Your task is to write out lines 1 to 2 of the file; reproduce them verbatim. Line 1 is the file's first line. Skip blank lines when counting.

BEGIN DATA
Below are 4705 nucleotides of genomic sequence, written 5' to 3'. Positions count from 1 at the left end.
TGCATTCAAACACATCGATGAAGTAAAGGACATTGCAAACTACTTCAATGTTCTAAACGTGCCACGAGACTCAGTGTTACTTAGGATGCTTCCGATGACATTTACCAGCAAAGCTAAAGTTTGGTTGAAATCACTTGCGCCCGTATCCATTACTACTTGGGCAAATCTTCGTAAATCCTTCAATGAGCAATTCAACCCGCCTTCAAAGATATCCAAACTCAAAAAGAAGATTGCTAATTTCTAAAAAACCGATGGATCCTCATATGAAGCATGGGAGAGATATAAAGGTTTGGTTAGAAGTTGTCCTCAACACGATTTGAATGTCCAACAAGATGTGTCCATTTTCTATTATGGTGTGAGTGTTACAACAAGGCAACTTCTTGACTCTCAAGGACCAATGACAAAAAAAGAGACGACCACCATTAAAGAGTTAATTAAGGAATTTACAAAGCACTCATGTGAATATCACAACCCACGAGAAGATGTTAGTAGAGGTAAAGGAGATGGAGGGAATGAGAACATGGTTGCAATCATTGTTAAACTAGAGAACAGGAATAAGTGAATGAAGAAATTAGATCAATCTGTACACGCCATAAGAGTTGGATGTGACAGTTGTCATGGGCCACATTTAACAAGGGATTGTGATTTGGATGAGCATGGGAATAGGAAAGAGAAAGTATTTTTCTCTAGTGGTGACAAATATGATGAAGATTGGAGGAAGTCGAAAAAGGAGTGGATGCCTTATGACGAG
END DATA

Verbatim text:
Below are 4705 nucleotides of genomic sequence, written 5' to 3'. Positions count from 1 at the left end.
TGCATTCAAACACATCGATGAAGTAAAGGACATTGCAAACTACTTCAATGTTCTAAACGTGCCACGAGACTCAGTGTTACTTAGGATGCTTCCGATGACATTTACCAGCAAAGCTAAAGTTTGGTTGAAATCACTTGCGCCCGTATCCATTACTACTTGGGCAAATCTTCGTAAATCCTTCAATGAGCAATTCAACCCGCCTTCAAAGATATCCAAACTCAAAAAGAAGATTGCTAATTTCTAAAAAACCGATGGATCCTCATATGAAGCATGGGAGAGATATAAAGGTTTGGTTAGAAGTTGTCCTCAACACGATTTGAATGTCCAACAAGATGTGTCCATTTTCTATTATGGTGTGAGTGTTACAACAAGGCAACTTCTTGACTCTCAAGGACCAATGACAAAAAAAGAGACGACCACCATTAAAGAGTTAATTAAGGAATTTACAAAGCACTCATGTGAATATCACAACCCACGAGAAGATGTTAGTAGAGGTAAAGGAGATGGAGGGAATGAGAACATGGTTGCAATCATTGTTAAACTAGAGAACAGGAATAAGTGAATGAAGAAATTAGATCAATCTGTACACGCCATAAGAGTTGGATGTGACAGTTGTCATGGGCCACATTTAACAAGGGATTGTGATTTGGATGAGCATGGGAATAGGAAAGAGAAAGTATTTTTCTCTAGTGGTGACAAATATGATGAAGATTGGAGGAAGTCGAAAAAGGAGTGGATGCCTTATGACGAG